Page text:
Zambia | Overview
Using Resilience Training to Prevent Alcohol Misuse Among Vulnerable Children
Alcohol misuse is a growing problem in sub-Saharan Africa, where nearly half the population is under 14 years old.
Where We Started
Zambia has few prevention efforts targeting alcohol misuse among youth. Religion and spirituality play a key role in Zambia, which self-identifies as a Christian nation. Programs that build character virtues such as resilience have been shown to prevent substance misuse and have lasting effects into adulthood. We worked with a Zambian NGO to test a 24-week character-training curriculum rooted in positive psychology and spirituality called Global Resilience Oral Workshops (GROW). We began by conducting a pilot cluster-randomized controlled trial of GROW in 21 schools serving low-income children ages 10 to 13.
Our pilot study demonstrated that GROW Zambia was acceptable and feasible, as indicated by high class attendance (median classes attended 23 out of 24) and strongly positive stakeholder feedback applauding its “100 percent cultural fit.” We observed significant increases in self-reported resilience and hope scores as well as a lower past-30-day alcohol use rate among children who received the curriculum compared to a delayed-start control group.
We will adapt the curriculum for the next older age group, ages 14 to 16, to analyze the prevention effect as risk for alcohol misuse heightens.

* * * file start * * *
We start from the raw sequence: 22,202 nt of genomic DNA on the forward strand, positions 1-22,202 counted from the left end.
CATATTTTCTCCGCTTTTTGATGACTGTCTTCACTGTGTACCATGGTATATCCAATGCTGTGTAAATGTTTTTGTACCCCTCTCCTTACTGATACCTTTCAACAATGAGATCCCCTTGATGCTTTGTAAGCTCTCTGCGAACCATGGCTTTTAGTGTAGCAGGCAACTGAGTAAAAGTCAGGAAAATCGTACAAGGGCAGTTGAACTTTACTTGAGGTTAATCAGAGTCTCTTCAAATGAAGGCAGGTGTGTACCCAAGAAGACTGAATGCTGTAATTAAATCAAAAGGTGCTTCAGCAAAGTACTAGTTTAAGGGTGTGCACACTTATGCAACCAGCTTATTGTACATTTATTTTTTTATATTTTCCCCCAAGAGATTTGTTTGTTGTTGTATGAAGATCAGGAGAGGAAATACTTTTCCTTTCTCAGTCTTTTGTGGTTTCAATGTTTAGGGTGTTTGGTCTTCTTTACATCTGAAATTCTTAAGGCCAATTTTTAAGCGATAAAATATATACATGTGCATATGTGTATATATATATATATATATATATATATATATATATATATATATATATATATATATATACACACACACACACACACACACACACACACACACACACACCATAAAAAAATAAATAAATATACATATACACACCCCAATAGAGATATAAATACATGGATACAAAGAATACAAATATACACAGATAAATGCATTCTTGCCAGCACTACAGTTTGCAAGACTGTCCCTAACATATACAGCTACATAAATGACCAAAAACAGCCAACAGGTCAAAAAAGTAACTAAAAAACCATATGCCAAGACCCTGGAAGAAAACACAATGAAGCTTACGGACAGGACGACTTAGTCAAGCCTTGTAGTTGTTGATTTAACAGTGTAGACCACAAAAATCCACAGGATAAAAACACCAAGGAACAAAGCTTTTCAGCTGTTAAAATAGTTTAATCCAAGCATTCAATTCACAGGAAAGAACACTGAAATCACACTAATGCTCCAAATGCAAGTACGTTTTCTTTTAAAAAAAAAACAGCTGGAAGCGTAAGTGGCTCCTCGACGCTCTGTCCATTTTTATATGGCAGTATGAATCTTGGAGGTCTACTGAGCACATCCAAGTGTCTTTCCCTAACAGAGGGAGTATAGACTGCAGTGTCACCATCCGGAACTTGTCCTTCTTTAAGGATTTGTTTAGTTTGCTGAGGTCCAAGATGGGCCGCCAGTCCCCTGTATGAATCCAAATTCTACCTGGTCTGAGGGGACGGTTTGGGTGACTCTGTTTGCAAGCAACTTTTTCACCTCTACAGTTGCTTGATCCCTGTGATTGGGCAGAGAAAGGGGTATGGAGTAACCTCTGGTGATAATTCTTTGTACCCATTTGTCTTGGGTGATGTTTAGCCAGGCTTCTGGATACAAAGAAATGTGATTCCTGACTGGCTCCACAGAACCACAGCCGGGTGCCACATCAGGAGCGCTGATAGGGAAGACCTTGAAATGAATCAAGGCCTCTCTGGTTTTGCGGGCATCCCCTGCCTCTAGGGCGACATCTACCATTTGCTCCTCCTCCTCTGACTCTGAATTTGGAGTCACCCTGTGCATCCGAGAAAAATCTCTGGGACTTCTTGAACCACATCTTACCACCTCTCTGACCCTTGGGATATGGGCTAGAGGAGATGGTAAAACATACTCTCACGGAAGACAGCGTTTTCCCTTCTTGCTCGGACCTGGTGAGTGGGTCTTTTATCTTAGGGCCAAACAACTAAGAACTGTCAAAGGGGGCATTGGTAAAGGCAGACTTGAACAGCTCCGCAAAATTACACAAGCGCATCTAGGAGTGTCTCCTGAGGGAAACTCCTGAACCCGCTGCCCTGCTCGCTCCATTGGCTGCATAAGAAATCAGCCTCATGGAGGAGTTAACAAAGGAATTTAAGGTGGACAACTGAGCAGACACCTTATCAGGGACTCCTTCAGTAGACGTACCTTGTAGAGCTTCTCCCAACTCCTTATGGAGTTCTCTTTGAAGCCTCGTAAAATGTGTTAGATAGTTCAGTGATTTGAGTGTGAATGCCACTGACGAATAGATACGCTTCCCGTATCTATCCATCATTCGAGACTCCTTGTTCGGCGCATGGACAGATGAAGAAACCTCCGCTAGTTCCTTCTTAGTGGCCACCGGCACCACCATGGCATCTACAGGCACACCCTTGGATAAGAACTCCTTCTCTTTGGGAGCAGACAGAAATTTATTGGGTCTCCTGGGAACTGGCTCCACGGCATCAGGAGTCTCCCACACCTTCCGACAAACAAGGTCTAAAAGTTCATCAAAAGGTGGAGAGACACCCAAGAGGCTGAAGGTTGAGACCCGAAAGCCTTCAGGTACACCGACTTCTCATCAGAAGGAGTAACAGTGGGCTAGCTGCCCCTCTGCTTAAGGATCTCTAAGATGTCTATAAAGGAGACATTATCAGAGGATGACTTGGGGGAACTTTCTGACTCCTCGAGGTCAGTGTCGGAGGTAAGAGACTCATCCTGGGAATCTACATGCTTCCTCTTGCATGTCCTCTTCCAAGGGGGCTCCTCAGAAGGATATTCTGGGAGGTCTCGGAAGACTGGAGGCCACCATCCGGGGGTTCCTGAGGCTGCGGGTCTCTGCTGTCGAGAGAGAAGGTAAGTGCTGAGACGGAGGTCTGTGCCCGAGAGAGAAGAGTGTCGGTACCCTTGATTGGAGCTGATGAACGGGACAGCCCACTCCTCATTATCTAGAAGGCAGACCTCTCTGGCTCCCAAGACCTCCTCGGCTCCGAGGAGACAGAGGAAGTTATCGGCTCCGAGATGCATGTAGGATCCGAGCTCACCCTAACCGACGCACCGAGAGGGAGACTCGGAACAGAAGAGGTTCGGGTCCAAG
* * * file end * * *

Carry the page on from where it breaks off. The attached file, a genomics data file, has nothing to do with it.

Sion Harris, PhD
Creating a Center of Excellence in Primary Care
Linda Compound is a peri-urban clinic just outside of Lusaka; in this community, 50 percent of children are stunted (having impaired growth and development) because of malnutrition; close to 75 percent of the population lives in poverty. Almost every family in the community has a family member infected with HIV.
Where We Started
Neri Clinic is a small, primary care health post that started in 2009 and treats all primary care conditions as well as specialty services in HIV and nutrition. Shela Sridhar, MD, partnered with the clinic to conduct a needs assessment of the clinic and their monitoring and evaluation capacities to ensure quality healthcare delivery.
A full needs assessment of the primary care clinic and nutrition clinic has led to operational changes within the clinic for improved efficiency as well as the development of a food package pilot program as an intervention to address malnutrition in the community.
Boston Children’s has now partnered with Neri Clinics and i4life to address the root causes of malnutrition through addressing food insecurity and improving clinical mentorship in pediatric conditions.
Shela Sridhar, Global Pediatrics Service Delivery Fellow